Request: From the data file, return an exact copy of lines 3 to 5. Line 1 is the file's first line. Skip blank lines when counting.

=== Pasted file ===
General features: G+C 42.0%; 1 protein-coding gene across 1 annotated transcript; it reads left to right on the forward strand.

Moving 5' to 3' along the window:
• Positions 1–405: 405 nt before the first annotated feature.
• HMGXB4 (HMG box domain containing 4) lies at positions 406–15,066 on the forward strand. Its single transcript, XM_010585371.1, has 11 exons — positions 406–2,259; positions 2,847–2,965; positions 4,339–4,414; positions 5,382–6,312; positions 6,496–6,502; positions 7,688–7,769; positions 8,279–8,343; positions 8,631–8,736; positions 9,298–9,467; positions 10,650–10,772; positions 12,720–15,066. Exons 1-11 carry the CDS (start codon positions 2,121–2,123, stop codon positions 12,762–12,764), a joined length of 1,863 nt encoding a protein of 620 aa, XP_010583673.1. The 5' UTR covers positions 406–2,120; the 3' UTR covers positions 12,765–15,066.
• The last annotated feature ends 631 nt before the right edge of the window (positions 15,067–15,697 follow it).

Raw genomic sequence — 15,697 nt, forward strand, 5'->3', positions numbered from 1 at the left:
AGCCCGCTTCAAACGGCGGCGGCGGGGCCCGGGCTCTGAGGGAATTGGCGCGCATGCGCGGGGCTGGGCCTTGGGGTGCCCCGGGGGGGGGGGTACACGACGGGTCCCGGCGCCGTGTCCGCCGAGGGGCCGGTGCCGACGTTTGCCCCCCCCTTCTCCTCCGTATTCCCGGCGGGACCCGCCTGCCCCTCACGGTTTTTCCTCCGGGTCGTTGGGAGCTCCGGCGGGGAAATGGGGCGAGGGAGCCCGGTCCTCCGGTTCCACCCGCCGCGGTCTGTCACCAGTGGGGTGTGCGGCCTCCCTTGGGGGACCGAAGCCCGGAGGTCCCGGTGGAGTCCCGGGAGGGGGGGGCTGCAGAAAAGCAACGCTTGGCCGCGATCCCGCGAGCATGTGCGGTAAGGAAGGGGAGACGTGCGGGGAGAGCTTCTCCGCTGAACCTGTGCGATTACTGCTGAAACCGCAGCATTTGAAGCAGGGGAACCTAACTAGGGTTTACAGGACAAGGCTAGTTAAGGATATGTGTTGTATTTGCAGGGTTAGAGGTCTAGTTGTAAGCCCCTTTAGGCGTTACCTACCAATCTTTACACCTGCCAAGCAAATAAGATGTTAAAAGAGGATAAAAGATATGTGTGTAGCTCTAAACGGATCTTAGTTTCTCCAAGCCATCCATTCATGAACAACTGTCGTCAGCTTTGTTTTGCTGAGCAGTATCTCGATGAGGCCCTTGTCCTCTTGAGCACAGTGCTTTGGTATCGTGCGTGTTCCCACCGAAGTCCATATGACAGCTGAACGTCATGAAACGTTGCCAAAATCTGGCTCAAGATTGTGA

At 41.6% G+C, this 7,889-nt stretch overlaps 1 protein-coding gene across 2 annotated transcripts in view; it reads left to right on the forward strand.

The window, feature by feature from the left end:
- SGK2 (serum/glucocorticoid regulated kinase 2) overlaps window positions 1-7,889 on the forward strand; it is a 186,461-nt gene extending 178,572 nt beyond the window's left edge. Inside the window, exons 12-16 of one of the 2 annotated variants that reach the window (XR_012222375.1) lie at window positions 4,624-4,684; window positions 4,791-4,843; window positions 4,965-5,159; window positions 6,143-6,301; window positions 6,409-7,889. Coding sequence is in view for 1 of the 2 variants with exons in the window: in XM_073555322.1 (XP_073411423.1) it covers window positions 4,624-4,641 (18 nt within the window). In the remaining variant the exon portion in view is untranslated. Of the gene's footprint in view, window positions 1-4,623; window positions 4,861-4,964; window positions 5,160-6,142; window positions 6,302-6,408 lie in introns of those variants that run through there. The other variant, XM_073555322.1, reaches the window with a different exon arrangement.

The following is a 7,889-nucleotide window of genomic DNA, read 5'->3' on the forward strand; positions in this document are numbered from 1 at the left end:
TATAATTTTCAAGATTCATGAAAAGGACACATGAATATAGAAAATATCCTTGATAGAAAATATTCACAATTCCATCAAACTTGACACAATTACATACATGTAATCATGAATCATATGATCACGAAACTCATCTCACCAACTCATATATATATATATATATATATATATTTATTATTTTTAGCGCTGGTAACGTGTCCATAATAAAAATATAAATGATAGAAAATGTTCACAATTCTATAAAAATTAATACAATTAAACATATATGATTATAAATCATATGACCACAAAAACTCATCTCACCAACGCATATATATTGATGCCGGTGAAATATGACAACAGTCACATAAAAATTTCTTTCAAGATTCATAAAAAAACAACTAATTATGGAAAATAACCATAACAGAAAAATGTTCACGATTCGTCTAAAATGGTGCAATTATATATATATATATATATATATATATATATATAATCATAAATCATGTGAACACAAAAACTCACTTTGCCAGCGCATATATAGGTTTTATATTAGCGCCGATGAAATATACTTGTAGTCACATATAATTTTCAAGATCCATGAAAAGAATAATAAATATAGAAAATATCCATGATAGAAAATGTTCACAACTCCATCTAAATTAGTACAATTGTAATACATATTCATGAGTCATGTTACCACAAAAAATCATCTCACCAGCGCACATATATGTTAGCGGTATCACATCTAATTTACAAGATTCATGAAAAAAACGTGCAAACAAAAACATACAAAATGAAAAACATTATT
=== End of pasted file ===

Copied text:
• Positions 1–405: 405 nt before the first annotated feature.
• HMGXB4 (HMG box domain containing 4) lies at positions 406–15,066 on the forward strand. Its single transcript, XM_010585371.1, has 11 exons — positions 406–2,259; positions 2,847–2,965; positions 4,339–4,414; positions 5,382–6,312; positions 6,496–6,502; positions 7,688–7,769; positions 8,279–8,343; positions 8,631–8,736; positions 9,298–9,467; positions 10,650–10,772; positions 12,720–15,066. Exons 1-11 carry the CDS (start codon positions 2,121–2,123, stop codon positions 12,762–12,764), a joined length of 1,863 nt encoding a protein of 620 aa, XP_010583673.1. The 5' UTR covers positions 406–2,120; the 3' UTR covers positions 12,765–15,066.
• The last annotated feature ends 631 nt before the right edge of the window (positions 15,067–15,697 follow it).